Everything You Need To Know About Medical Weighing Equipment

 

Overview

When working in the medical industry accuracy and reliability are vitally important. This has never seemed more relevant than in the midst of a global pandemic.

Medical scales are an essential piece of machinery, entrusted to determine  successful diagnosis, operations and other services.

They are designed to be used in sterile, medical environments such as hospitals, veterinary surgeries, doctors, retirement and care homes and small practices.

Manufactured with a high level of accuracy, they are also designed to be both easy to clean and long lasting. That durability facilitates accurate results time and time again.

Under the 1993 Non-Automatic Weight Instruments (NAWI) directive, a scale can be certified as a Class III standard. This means the scales can be lawfully used for controlled purposes.

While the marker  also applies to retail scales the NAWI directive specifies: “all scales used in the determination of mass in the practice of medicine, weighing patients for the purpose of monitoring, diagnosis and medical treatment must be medically approved”.

The design of medical instruments must be approved by a Notified Body under the Non-Automatic Weighing Instruments Regulations of 2000. This came into force on 1st January 2003 and means anyone purchasing  scales for matters medical must acquire those that are  Class III approved.

 

How Are Medical Scales Graded?

grading-medical-scales

The Non-Automatic Weighing Instruments (NAWI) criteria was established in 2003 to ensure that scales are the most accurate and reliable on the market. Inaccurate readings could lead to mistreatment with dangerous and fatal consequences. All medical scales have to be Class III approved and, to guarantee ongoing reliability and accuracy, be maintained annually through yearly accuracy tests and repair work undertaken by a qualified engineer.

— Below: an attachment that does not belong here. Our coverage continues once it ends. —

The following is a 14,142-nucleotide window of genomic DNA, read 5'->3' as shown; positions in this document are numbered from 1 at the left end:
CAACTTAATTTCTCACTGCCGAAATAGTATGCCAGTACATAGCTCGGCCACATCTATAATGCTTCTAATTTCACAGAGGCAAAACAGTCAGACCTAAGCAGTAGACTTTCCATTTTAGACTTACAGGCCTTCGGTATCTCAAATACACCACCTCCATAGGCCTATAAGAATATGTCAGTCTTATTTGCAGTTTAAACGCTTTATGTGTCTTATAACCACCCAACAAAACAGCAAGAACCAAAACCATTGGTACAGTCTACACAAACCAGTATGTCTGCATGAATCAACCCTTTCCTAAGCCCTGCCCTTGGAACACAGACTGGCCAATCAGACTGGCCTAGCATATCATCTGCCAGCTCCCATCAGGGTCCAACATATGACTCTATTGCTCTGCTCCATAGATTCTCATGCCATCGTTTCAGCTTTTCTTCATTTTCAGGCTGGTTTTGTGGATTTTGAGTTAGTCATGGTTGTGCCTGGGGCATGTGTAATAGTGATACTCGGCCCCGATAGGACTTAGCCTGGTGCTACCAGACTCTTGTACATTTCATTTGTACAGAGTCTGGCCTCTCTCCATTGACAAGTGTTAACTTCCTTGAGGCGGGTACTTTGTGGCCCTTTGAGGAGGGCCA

Want to know more about the grading of medical scales read our blog here.

 

Different Types of Medical Scale

Medical scales are many and varied. Making sure you are using the right type can make weighing easier and more efficient.

Different scales will be required for weighing people than weighing animals. Similarly, alternate scales will be needed for swabs and the measurement of organs. Medical professionals must also factor in location. Certain equipment will be readily available in a hospital but not a care home, for instance.

The main types of medical scales available for purchase are Theatre, swab & mortuary scales, bed weighing scales, flat scales, baby scales and wheelchair scales.

One similarity between them all is they are calibrated at the highest possible level

See the 4 types of weighing scales found in hospitals in our blog.

 

Theatre, Swab and Mortuary Scales

Making sure your patients are getting the most accurate diagnosis and treatment is of the utmost importance in any healthcare system. This is why theatre scales are invaluable. Also known as swab scales, swab and organ weighing depend on this type of equipment.